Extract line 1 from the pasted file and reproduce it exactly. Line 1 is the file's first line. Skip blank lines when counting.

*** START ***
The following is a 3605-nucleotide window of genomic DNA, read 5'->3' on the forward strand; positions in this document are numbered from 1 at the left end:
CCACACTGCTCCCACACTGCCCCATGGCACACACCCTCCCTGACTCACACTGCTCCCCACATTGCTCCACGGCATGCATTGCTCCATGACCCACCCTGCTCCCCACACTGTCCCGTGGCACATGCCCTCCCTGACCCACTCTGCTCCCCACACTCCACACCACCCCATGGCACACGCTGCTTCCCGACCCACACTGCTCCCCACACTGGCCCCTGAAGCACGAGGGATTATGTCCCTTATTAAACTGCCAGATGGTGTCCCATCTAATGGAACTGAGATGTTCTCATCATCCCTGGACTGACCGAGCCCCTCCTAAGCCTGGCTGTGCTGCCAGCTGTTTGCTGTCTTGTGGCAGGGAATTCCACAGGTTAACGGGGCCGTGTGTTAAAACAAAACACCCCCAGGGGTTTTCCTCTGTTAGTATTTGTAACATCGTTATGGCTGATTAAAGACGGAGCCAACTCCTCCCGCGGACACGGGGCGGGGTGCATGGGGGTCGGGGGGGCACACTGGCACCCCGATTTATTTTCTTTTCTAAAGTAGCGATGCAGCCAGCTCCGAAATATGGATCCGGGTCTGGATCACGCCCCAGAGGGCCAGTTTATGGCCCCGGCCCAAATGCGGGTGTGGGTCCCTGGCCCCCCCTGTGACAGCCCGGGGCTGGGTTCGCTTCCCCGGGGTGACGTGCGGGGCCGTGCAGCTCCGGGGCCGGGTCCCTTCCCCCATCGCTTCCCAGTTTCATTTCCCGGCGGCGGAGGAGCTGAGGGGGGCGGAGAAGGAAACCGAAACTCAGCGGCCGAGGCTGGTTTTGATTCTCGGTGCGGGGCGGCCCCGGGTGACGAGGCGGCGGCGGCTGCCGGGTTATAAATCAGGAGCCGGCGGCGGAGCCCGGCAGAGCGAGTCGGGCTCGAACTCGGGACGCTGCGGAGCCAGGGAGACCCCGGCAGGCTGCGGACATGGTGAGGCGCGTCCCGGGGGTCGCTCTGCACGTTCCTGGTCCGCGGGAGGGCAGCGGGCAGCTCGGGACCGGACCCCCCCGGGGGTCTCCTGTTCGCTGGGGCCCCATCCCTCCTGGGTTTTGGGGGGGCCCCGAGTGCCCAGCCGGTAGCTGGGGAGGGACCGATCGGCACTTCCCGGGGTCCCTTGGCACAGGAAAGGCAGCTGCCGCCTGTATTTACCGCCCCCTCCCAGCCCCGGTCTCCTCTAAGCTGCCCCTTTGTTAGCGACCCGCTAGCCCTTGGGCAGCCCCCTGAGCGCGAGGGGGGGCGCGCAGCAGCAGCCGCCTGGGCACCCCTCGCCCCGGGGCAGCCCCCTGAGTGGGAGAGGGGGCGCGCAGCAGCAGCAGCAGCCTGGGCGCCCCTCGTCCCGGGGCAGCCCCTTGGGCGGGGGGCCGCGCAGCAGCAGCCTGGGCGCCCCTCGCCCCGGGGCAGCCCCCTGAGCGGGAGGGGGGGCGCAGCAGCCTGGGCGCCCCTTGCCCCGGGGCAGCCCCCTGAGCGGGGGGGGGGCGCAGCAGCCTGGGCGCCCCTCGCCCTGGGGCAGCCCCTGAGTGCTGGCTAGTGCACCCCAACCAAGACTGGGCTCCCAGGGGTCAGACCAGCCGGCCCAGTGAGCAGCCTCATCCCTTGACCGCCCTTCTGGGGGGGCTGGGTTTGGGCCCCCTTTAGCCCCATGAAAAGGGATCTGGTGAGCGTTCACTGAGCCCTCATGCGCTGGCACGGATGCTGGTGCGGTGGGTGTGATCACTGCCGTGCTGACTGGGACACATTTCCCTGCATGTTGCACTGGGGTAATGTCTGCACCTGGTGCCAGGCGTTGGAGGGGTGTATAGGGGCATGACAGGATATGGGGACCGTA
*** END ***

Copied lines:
The following is a 3605-nucleotide window of genomic DNA, read 5'->3' on the forward strand; positions in this document are numbered from 1 at the left end: